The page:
Why not true tax reform in Iowa?
The word out of Des Moines is that the Iowa Legislature will make tax reform a priority in its 2018 session.
With Iowa’s Capitol Hill, like the federal one, under Republican control, “reform” means tax cuts.
That effort comes at a time when the needs for primary services like education, law enforcement, the justice system, environmental protection, mental health, basic benefits for the poor and the working poor, and Medicaid are not being met.
There will be attempts to shift the tax burden from income to sales. Because people of modest means spend most of their income, while those with more money spend a smaller proportion on purchases of taxable items and save/invest the rest, such a shift gives the wealthy a break at the expense of the middle and lower-income classes.
There are steps the legislature and the governor could take to help the situation. Whether they’re up to the task remains to be seen.
Mike Lipsman, former manager of tax research at the Iowa Department of Revenue, last summer listed several of those steps in an op-ed in the Des Moines Register. His recommendations would provide more revenue to the state, not less, and would help to make the state’s tax system more fair.
Lipsman’s suggestions fall into two main categories: those directly affecting individuals, and those affecting corporations and businesses.
Among his individual recommendations are the following:
• Eliminate the personal income tax federal tax deduction.
Iowa, Alabama and Louisiana are the only states that allow a deduction for all federal income tax payments. Iowa’s top personal income tax rate is 8.98 percent, the fourth highest in the nation.
But actual collections from that source in Iowa equal only 2.5 percent of personal income, or the 19th highest in the nation.
Eliminating the deduction would let Iowa lower its rates by 20 percent without losing any revenue, Lipsman points out.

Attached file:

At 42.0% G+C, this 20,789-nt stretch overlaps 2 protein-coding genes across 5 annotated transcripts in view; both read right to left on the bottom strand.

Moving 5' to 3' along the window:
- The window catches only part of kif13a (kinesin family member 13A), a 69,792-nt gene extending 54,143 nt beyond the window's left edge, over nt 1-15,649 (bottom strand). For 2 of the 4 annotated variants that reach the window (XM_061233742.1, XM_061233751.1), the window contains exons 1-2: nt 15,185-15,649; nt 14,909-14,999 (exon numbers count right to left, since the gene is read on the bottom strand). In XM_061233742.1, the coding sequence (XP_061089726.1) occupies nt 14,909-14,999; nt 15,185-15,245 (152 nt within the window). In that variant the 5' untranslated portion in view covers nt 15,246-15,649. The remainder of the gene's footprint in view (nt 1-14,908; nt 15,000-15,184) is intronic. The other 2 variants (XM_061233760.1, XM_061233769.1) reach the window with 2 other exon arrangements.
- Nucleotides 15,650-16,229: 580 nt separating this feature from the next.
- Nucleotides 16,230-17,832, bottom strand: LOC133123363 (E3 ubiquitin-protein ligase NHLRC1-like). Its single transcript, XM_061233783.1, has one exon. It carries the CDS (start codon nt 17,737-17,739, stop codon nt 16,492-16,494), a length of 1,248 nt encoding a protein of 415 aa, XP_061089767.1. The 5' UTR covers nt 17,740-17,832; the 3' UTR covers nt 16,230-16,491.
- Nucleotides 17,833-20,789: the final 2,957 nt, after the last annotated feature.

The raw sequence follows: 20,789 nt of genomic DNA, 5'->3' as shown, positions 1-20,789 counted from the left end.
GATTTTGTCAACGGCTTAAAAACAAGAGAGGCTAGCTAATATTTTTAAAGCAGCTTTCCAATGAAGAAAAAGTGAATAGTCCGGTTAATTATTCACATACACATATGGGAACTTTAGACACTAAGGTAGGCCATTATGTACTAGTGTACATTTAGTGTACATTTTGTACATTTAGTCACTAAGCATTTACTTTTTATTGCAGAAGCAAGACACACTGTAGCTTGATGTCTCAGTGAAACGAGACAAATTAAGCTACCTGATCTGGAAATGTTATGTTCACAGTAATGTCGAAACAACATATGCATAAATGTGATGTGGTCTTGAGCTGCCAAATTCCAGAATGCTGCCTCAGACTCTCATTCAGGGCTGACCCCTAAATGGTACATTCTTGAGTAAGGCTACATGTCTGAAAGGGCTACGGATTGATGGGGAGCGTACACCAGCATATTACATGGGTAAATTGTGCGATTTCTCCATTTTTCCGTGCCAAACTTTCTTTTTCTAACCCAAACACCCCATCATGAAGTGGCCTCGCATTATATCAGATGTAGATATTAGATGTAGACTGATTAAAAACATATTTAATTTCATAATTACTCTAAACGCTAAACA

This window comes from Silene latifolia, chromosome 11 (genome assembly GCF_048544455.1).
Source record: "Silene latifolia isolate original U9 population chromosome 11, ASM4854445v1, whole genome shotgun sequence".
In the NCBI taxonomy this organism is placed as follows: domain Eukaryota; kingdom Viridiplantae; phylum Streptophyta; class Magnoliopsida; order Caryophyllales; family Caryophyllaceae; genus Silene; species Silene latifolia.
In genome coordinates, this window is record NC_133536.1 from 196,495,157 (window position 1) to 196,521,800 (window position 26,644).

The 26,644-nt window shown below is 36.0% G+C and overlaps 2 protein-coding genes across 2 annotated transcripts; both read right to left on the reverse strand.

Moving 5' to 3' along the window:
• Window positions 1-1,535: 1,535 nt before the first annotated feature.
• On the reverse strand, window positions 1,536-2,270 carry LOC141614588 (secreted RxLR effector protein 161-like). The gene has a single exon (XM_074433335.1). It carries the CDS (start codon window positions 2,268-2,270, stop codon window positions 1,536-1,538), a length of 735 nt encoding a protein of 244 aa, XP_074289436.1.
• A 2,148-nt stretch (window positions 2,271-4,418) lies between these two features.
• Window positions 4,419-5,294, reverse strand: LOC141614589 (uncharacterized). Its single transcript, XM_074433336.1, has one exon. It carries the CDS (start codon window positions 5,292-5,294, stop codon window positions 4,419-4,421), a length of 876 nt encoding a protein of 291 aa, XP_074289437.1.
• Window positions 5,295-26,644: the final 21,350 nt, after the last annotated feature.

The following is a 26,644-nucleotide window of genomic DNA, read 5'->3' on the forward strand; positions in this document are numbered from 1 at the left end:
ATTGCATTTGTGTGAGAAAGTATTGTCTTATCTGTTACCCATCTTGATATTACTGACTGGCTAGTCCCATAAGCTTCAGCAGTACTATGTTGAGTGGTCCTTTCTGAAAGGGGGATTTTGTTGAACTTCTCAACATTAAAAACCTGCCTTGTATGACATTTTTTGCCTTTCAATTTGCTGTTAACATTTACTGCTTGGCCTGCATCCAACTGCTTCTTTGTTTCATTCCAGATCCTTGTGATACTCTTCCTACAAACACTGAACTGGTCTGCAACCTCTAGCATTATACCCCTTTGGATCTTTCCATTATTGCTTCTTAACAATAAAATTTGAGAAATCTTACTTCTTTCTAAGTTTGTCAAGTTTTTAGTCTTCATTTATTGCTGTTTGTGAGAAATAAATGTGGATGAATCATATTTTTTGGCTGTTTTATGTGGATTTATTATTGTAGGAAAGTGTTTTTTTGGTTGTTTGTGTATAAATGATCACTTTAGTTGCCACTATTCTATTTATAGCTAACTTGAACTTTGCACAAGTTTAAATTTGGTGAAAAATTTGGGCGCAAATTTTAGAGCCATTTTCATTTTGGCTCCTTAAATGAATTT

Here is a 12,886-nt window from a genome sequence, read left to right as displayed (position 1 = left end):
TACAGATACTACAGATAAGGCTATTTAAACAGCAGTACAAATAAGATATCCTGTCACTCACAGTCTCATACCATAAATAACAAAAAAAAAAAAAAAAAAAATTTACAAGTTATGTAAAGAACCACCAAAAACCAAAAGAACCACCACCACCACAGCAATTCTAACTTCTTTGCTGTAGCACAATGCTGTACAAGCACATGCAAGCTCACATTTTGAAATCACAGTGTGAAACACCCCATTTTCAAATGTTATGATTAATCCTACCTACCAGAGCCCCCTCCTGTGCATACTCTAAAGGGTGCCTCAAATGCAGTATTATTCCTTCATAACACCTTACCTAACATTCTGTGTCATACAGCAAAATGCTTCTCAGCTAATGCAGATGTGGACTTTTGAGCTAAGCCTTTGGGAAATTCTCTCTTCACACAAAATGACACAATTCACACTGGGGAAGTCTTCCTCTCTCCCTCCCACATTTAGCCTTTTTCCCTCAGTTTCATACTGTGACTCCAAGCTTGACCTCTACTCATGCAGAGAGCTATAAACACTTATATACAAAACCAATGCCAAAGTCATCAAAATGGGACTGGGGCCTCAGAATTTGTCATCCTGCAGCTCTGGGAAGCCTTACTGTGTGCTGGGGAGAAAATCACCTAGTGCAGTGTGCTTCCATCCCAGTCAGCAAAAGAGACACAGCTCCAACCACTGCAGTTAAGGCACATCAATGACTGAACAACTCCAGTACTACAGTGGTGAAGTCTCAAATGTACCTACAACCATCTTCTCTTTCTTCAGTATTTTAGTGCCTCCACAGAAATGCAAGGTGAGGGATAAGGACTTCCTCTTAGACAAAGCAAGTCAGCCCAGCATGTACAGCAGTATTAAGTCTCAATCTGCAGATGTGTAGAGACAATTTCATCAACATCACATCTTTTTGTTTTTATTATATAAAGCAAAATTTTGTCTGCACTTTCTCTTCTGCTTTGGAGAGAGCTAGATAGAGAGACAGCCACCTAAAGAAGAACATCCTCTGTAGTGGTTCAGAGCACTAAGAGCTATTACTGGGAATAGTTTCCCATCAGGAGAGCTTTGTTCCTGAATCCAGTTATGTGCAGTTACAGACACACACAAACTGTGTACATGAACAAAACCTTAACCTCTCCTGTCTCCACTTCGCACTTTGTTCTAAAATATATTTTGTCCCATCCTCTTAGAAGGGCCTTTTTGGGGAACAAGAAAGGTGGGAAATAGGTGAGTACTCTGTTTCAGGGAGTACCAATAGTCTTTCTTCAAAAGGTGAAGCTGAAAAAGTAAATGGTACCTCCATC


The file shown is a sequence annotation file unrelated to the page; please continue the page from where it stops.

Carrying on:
• Reinstate the partial taxation of Social Security benefits.
Before 2007, up to 50 percent of Social Security benefits could be taxed as personal income. That tax was phased out by 2014.
Returning the taxable amount on the state tax form could generate as much as $90 million in additional revenue, Lipsman says.
The additional revenue would come from high-income households.
Elderly residents for whom Social Security provides most of their income would not be affected. Individuals with income below $25,000 and married couples filing jointly with family income below $32,000 would not pay any tax on Social Security income. The current system adds inequity to the state’s tax system, Lipsman notes.
With regard to corporations, Lipsman recommends the following:
• Eliminate the corporate income federal tax deduction.
Iowa lets corporations deduct half their federal income tax payments. So does Missouri; only two states, Alabama and Louisiana, allow their corporations full federal tax deductions from their state income tax payments.
Eliminating the deduction would let Iowa reduce its corporate income tax rates by 25 percent without any revenue loss, Lipsman says.
The state’s top corporate rate of 12 percent would come down to nine percent, making Iowa more competitive.
The action would also help smaller, Iowa-based corporations that make most of their sales in the state, and shift some of the tax burden to larger national companies.
• Require corporations to file their Iowa tax returns on a nationwide combined basis.
Forty-six states collect corporation income tax, and 25 of them require combined reporting, including all our border states except Missouri.
Not requiring combined reporting lets regional and national corporations shift their revenues out of Iowa and their costs into the state, Lipsman notes. Iowa-based corporations are therefore put at a disadvantage relative to multi-state firms.
A combined reporting requirement could increase state revenues by $100 million or more, he says.
• Make all internet companies with sales to Iowans collect and remit the state use tax.
Amazon has already agreed to do this.
It’s estimated that Iowa lost more than $180 million in sales and use tax revenues in 2012 to internet sales, and those sales are significantly higher today.
• Change the franchise tax so that regional and national banks pay the tax at a rate comparable to Iowa-based banks.
Large regional and national banks hold more than 40 percent of Iowa bank deposits. The current law places Iowa-based banks at a competitive disadvantage, Lipsman says. The change could increase state revenues by $20 million.
Other changes would also shore up the state treasury, especially in the area of tax credits. But those listed by Lipsman would boost the state’s competitiveness, make the tax system more equitable and boost state revenues.
Seems worth considering, given the current stress on the state’s budget.